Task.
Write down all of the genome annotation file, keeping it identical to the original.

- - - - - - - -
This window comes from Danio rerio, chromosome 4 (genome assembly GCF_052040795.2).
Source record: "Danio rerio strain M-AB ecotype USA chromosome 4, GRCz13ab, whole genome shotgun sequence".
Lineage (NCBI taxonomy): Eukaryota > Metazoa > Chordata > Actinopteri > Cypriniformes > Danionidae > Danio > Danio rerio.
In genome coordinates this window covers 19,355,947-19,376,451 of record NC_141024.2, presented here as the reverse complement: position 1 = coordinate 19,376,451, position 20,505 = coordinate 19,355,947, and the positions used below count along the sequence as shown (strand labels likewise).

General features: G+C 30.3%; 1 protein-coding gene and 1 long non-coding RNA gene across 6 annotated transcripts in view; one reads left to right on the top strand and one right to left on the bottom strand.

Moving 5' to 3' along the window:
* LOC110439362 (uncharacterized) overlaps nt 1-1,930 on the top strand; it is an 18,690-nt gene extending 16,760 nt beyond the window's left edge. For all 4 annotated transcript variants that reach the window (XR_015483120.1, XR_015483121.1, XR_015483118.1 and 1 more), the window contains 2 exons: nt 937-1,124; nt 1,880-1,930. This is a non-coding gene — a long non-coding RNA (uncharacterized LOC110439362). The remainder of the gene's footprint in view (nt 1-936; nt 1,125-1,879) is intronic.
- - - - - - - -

This window comes from Danio rerio, chromosome 4 (genome assembly GCF_052040795.2).
Source record: "Danio rerio strain M-AB ecotype USA chromosome 4, GRCz13ab, whole genome shotgun sequence".
Lineage (NCBI taxonomy): Eukaryota > Metazoa > Chordata > Actinopteri > Cypriniformes > Danionidae > Danio > Danio rerio.
In genome coordinates this window covers 19,355,947-19,376,451 of record NC_141024.2, presented here as the reverse complement: position 1 = coordinate 19,376,451, position 20,505 = coordinate 19,355,947, and the positions used below count along the sequence as shown (strand labels likewise).

General features: G+C 30.3%; 1 protein-coding gene and 1 long non-coding RNA gene across 6 annotated transcripts in view; one reads left to right on the top strand and one right to left on the bottom strand.

Moving 5' to 3' along the window:
* LOC110439362 (uncharacterized) overlaps nt 1-1,930 on the top strand; it is an 18,690-nt gene extending 16,760 nt beyond the window's left edge. For all 4 annotated transcript variants that reach the window (XR_015483120.1, XR_015483121.1, XR_015483118.1 and 1 more), the window contains 2 exons: nt 937-1,124; nt 1,880-1,930. This is a non-coding gene — a long non-coding RNA (uncharacterized LOC110439362). The remainder of the gene's footprint in view (nt 1-936; nt 1,125-1,879) is intronic.